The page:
• James A. W. Rembert


Swift’s satiric and ironic essays, chapters and passages, and his straightforward essays, are more dialectical in style than Swift studies heretofore have shown, dialectical analyses of literature not only having fallen behind rhetorical analyses but indeed being virtually nonexistent. Swift’s style is due a dialectical analysis, and the importance of the dialectical tradition in literature calls for exposition. What here is provided for Swift can be done for any of a number of authors from the period when dialectic was the foundation of university studies and of philosophy and theology, from before the time of Chaucer to the time of Blake. An exploratory exposition would naturally settle on a competitive age of pamphlet warfare, a time when writers were conscious of what they considered the perfection of prose and verse styles in the land, and an age of satire. Dryden, Locke, Steele and others of their period could supply the examples, but Swift best shows the persistent use of dialectic and, as the best satirist, he shows one of the main contentions of this inquiry: that satire, rather than using logic or dialectic, is in fact an adjunct of dialectic, is the child of disputation.


Seventeenth Century Twelfth Century Main Contention Rhetorical Analysis Hegelian Dialectic 
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  1. 2.
    C. B. Schmitt, ‘Towards a Reassessment of Renaissance Aristotelianism’, History of Science, 11 (1973) 176.CrossRefGoogle Scholar
  2. 3.
    E. J. Ashworth, Language and Logic in the Post-Medieval Period (Boston: D. Reidel, 1974) p. ix.CrossRefGoogle Scholar
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  5. 4.
    These include N. W. Gilbert, ‘The Early Italian Humanists and Disputation’, Renaissance Studies in Honor of Hans Baron, ed. A. Molho and J. A. Tedeschi, Biblioteca Storica Sansoni, Nuova Serie XLIX (Florence, 1971) pp. 203–26Google Scholar
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  14. ch. 3 of J. M. Bullitt, Jonathan Swift and the Anatomy of Satire (Cambridge, Mass.: Harvard University Press, 1953), contains useful insights into Swift’s use of logic to gain powerful satiric effect, but the chapter, as its title suggests, has a rhetorical rather than a dialectical emphasis.CrossRefGoogle Scholar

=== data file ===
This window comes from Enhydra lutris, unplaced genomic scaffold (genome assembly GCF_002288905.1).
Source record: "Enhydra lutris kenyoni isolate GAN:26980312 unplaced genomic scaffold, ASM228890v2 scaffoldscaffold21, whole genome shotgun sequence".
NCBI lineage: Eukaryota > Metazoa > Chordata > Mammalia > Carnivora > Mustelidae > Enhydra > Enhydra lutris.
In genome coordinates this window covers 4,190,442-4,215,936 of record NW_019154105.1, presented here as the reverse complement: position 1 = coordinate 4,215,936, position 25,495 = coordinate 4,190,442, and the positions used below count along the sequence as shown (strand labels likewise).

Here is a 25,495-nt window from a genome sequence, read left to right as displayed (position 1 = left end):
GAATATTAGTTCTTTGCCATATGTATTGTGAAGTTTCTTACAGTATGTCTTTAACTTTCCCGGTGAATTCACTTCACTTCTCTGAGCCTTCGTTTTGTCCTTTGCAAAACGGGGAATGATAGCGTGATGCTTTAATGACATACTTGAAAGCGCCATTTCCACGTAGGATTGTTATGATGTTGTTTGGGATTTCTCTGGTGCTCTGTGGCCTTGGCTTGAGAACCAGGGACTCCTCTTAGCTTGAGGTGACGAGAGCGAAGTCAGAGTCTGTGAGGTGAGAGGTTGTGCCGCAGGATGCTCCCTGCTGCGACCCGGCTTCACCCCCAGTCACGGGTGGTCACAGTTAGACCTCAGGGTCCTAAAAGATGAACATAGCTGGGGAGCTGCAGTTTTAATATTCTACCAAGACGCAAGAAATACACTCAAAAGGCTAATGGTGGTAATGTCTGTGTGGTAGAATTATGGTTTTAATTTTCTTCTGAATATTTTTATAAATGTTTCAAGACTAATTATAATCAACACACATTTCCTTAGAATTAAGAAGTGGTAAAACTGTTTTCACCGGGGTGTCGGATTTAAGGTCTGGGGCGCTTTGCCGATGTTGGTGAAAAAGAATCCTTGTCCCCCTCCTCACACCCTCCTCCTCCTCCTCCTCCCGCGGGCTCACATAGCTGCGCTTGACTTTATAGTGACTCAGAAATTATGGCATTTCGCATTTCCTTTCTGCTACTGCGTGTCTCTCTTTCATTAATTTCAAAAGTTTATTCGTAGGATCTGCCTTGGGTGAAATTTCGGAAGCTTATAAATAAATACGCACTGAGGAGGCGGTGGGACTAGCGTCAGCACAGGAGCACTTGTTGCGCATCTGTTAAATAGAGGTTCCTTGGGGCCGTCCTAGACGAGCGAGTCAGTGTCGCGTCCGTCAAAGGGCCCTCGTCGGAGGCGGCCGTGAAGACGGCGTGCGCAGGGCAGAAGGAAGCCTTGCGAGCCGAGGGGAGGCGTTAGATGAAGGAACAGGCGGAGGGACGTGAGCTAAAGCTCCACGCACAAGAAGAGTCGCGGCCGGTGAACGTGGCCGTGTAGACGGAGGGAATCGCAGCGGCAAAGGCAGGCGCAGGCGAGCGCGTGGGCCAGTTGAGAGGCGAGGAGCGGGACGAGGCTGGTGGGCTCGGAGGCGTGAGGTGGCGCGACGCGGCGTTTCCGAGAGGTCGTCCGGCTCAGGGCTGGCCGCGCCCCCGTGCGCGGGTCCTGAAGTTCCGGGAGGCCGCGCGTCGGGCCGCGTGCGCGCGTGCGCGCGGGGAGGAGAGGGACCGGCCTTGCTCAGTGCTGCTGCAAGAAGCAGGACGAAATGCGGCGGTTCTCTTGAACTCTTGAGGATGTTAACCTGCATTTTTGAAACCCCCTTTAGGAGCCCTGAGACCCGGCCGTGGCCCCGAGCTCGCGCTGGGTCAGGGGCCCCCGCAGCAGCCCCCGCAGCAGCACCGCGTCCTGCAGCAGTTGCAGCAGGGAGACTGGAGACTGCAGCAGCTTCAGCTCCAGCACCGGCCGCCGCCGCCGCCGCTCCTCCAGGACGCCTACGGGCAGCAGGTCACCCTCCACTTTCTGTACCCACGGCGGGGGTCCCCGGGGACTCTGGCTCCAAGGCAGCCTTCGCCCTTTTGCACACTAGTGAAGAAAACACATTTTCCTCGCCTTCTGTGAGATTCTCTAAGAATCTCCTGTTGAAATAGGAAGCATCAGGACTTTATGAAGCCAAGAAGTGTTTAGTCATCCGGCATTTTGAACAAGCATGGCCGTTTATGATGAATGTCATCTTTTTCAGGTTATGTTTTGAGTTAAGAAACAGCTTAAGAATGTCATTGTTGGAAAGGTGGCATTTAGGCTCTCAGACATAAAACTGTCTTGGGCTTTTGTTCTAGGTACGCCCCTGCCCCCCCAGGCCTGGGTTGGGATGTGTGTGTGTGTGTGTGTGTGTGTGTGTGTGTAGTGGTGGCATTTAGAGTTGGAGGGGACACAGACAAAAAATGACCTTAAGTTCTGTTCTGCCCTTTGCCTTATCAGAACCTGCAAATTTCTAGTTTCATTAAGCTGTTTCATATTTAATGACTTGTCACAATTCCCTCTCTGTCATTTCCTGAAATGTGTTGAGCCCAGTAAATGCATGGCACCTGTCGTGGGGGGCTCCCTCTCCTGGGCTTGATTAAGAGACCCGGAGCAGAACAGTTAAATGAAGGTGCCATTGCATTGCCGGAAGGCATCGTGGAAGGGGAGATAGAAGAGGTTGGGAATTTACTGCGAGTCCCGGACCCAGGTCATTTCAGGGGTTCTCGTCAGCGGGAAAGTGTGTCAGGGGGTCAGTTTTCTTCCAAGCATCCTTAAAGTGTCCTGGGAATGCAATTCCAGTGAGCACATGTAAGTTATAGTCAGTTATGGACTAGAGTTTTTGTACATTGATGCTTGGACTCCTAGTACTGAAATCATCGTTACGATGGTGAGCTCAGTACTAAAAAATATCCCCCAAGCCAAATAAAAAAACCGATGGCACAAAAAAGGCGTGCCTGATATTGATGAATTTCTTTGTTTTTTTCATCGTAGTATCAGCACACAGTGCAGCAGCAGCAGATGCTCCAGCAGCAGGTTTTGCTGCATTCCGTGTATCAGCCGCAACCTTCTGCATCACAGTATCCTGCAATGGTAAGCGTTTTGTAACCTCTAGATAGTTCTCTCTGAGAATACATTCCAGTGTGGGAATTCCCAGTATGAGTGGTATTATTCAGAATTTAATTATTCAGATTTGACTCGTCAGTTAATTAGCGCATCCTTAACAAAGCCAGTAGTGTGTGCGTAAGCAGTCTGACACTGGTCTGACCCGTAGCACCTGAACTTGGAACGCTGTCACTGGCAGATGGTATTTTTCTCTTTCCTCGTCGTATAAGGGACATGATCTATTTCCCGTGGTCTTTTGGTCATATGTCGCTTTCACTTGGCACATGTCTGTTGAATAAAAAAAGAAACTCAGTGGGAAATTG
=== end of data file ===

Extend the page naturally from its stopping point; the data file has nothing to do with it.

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    W. B. Carnochan, ‘Swift’s Tale: On Satire, Negation, and the Uses of Irony’, Eighteenth-Century Studies, 5 (1971) 122–44.CrossRefGoogle Scholar
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    Cf. related problems: ‘Deserts of circularity’ in Swift’s satires, noted by R. C. Elliott in ‘Swift’s Satire: Rules of the Game’, ELH, 41 (1974) 413, citing C. Rawson, and Rawson’s later observation, ‘The ironic subversions of the Tale are so universal that they become self-subversions; and the applied appeal to a simplifying authority is itself subverted by that fact’: ‘The Character of Swift’s Satire: Reflections on Swift, Johnson, and Human Restlessness’, in The Character of Swift’s Satire: A Revised Focus, ed. C. Rawson (Newark, N.J.: University of Delaware Press, 1983) p. 65.CrossRefGoogle Scholar
  17. 8.
    P. H. Wells, ‘The Poetry of Swift: Dialectical Rhetoric and the Humanist Tradition’, unpublished PhD thesis, New York University, 1971Google Scholar
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  19. J. Kellerman, ‘Comedy, Satire, Dialectics’, unpublished PhD thesis, State University of New York at Buffalo, 1977 — a focus on Molière’s Misanthrope in terms of comedy, satire and Hegelian dialectics; J. E. Gill, ‘Man and Yahoo’, in Dress of Words, cited above (note 5).Google Scholar

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© James A. W. Rembert 1988

Authors and Affiliations

  • James A. W. Rembert
    • 1
  1. 1.The CitadelCharlestonUSA

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